witness in numerous temperature measurements of earlier days. In 
1872 P. la Cour (659) showed that forests are surrounded by a belt 
of increased temperature fluctuations. This is chiefly a result of 
heightened radiation effect by reason of greater calmness of the air. 
According to C. G. Bates (7/5), windbreak strips increase the daily 
range by 5. Somewhat later, H. E. Hamberg (602), in his classic 
investigation into the influence of forests on the climate of Sweden, 
showed that clearings possess a climate of greater extremes than that 
of the open. J. Schubert (626), in connection with observations in 
Neumark from 1900 to 1903, found 9.4 as the daily temperature 
range in the trunk space during August and September, 9.9 in 
nearby open country and 10.8 in a shelter within the clearing. 

B. Danckelmann (660) discovered an increase of frost danger 
with increase in size of clearings, as a result of observations in the 
Mark forest. In 1894 clearings up to an index size of i*4 showed 
complete or nearly complete freedom from frost; with an index of 
i l /2 the danger was still within reasonable limits; but with an index 
of 2 or more the frost danger was great. This result depends natur- 
ally on the accidental frequency of late frosts during the period of 

R. Geiger (667), in 1940, carried out a systematic series of experi- 
ments in a 26 m mixed stand of pine and beech at Eberwald. Seven 
circular cuttings of different diameters had been made in the stand. 
The following table gives the relative sizes and the result of a num- 
ber of measurements: 



Diameter D in m .... 








Index size D/H 
Average screening angle 
Outward radiation (% 

h . . 
of t 

hat in 














Rain (% of that in open) 
Midday temperature (8 
(amount warmer than 









The index sizes had been selected to extend beyond 3. As a result 
the outgoing radiation in the largest clearing amounted to within 
13% of open country figures, so that the investigation embraced all 
the values likely to be encountered under practical forest conditions. 

The result of rainfall measurements during the months of June 
through Sept. 1940, was that in each month the least rainfall occurred 
in the smallest clearing, for rain which fell slantingly was more or 
less caught by the crowns of the surrounding trees. The greatest 
amounts were caught by the 38 m cutting; its bordering trees stood 
back so far from the center that they did not obstruct the rain. The 
effect of the quiet air was, that, on the average, 5% more rain was 
caught than in the open. In the 87 m clearing the excess was only 
2%. The clearing with the 1.5 index therefore represented a critical 
size with respect to the above mentioned characteristics. 

Similar relationships appeared for the temperature measurements, 
which were made on a sunny day, using an aspiration thermometer 
in the middle of the clearings at a point 10 cm above the ground. 
The table indicates how much warmer the clearing was than the 
surrounding stand. The values reach a maximum for indices from 
1.5 to 2.0 and then decline markedly. 

The results of night temperature observations give a different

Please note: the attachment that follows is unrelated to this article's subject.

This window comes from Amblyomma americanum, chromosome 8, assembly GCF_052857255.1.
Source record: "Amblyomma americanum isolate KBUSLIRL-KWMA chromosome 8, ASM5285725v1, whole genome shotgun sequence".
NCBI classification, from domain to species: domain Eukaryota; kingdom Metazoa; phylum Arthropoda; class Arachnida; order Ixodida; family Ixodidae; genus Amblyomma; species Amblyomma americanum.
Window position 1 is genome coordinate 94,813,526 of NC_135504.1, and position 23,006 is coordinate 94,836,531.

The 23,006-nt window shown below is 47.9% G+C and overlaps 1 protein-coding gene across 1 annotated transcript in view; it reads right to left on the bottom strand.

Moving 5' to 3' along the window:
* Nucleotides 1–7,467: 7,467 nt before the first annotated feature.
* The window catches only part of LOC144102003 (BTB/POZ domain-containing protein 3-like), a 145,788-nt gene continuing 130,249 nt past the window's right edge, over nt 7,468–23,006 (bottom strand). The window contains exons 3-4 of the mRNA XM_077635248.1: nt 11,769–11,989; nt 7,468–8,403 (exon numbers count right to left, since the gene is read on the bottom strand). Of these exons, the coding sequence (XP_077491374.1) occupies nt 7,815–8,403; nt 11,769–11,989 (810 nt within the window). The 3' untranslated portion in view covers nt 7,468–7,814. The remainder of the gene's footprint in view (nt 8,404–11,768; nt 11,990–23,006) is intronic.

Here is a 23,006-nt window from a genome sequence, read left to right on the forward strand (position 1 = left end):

picture entirely. Fig. 164 shows that the temperature declines uni- 
formly as the diameter of the clearing increases. This is as true for 
the mean of the 17 coldest nights in the spring and summer of 1940 
as for the coldest late frost night of the year, which occurred on 
June 6. It is well known that calm, radiation nights are the danger- 
ous ones for late frosts, so that there is no noticeable effect of wind 
on temperatures. Perhaps the critical size is found only above an 
index of 3.4 or what is more probable the straight line in Fig. 
164, as the index rises, approaches asymptotically the nocturnal temp- 
erature minimum of open country. That it is not merely outgoing 
radiation which is in control, appears, however, in that the tempera- 



ture fall is not proportional to the published radiation values A. 
There must be in addition either a warming influence in connection 
with the small clearings or a cooling influence in connection with 
the large ones. The former is accounted for by the mixing of the 
cold air in the clearing with the warmer air from the trunk space; 




^^X^^ 17 cold spring nights 


5 "X^ 





^S^ o 





^ NS S SN|( ^ 









.June 6, 1940 








i- .1,1,1. 

20 40 60 80 Meter 

Diameter of clearing (m) 

I 1 1 1 J 1 t 1 . 

I 1 t 

u 0.1 0,2 0,3 0,4 0,5 0.5 

Area of clearing in hectares 

. 1 1 . 


U 1 2 3 

Ratio: clearing diameter to height of growth 
FIG. 164. Increase of frost danger in clearings o increasing size 

the latter, by the descent into the clearing of air which has been 
cooled above the crowns of the surrounding stand a process which 
in the following chapter we shall designate as a "nocturnal forest 

Outgoing radiation relationships in narrow openings and forest 
cuttings (also called lots or spacious glades) can be computed ac- 
cording to the suggestion of F. Lauscher (6j). If h be the screening 
angle, looking outward from the middle of the cutting toward the 



stands (considered as of uniform height on both, sides), then the 
outgoing radiation from the cutting S in percentage of radiation in 
the open can be calculated from the following figures: 














F. Lauscher and W. Schwabl (642) have studied the diurnal 
illumination conditions in such cuttings. Fig. 165 shows measure- 
ments made at Lunz in a north and south cutting, 20 m wide, in a 
80 to 100 year old mixed stand of spruce, fir and beech. The illumina- 









75 90 


FIG. 165. Illumination conditions in a N-S- directed forest cutting. (After measure- 
ments by F. Lauscher and W. Schwabl) 

tion values, which were obtained with barrier layer photocells, are 
expressed in percentage of those simultaneously observed in the open.